There are two buttons that are floating in the middle of the album artwork, and they are the shuffle and repeat buttons. Hitting them does exactly what you expect them to do. The rewind, play and fast-forward buttons are at the botton of the screen. You can multitask and do other things while listening to music, but the player offers no EQ settings to choose from, or no options during playback. The volume toggle on the side of the phone is the only way to raise or lower the volume of the music. Incoming text messages or calls will pause the music, which will resume once the message alert is dismissed, or once the call is disconnected.
You can access Sprint's Music Store directly from the player, which has been completely re-realized by Groove Mobile. It is much improved over the version of the Sprint Music Store that is available to standard Sprint phones. The user interface has been improved drastically, and the discovery process is a lot faster. It's easier to find and buy what you might be looking for.
Music definitely doesn't sound all that great if you use the Instinct's built-in speaker. Using your own headphones is the best option.
The Instinct's camera is OK, but definitely not great. You can launch it from any number of different menus on the phone, and of course the dedicated button. Probably the first thing you're going to notice about the camera is the "Fuzzy Picture Warning" that pops up on the screen constantly. Basically, if you're moving the camera around quickly, or have it three inches from something, or are aiming into a dimly-lit area, the camera warns you that any pictures you might take will be crappy. It ain't lying. This warning popped up so much, that I found it highly irritating, though I understand why it was included.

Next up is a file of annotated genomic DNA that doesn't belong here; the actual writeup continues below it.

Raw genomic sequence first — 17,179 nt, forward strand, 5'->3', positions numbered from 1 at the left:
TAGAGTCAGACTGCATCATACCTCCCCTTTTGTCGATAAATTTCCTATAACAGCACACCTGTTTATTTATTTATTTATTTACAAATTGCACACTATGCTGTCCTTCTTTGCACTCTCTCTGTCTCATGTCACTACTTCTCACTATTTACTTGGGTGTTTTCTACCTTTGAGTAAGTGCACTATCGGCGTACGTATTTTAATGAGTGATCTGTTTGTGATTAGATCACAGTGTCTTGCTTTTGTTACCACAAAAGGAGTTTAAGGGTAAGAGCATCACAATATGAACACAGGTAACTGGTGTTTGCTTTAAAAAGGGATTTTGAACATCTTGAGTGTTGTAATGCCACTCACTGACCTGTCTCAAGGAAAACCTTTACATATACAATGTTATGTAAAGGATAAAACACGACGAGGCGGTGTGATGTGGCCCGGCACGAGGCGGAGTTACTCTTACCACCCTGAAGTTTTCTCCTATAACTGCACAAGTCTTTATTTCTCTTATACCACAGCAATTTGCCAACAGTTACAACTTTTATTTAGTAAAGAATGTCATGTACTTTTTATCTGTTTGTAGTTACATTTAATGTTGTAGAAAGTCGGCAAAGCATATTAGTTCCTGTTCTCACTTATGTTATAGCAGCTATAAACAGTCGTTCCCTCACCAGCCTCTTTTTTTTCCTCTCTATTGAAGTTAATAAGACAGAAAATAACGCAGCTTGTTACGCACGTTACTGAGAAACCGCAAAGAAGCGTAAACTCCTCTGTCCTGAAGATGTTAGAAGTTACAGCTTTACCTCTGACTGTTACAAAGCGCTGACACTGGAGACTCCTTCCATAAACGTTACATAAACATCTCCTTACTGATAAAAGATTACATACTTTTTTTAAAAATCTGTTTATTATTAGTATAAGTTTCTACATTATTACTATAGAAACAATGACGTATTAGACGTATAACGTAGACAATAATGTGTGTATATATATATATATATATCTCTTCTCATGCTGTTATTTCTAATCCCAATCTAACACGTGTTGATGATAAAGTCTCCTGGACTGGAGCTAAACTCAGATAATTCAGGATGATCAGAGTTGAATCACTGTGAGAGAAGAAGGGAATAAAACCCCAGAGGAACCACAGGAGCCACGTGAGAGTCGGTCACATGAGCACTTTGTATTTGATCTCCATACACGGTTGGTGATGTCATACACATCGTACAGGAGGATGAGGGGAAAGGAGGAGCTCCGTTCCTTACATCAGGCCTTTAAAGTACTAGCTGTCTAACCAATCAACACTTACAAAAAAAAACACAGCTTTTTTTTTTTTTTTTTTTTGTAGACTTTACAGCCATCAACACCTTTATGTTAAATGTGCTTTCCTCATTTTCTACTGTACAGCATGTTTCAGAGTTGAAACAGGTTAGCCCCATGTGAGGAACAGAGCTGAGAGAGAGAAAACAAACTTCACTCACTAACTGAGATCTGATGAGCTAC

As with the iPhone, there's pretty much nothing you can do with the camera but take pictures. There is no menu for altering the resolution, brightness, quality, etc. You can pretty much just point and shoot it. That's a disappointment. The camera does launch fairly quickly, however, and you can start taking pictures in about three seconds. Pictures take about two seconds to capture and save. There is one little indicator in the bottom left corner of the screen that lets you know how many pictures you have left. You can toggle this indicator on and off, but that function just leaves an empty box sitting there on the screen, rather than a box with useful information.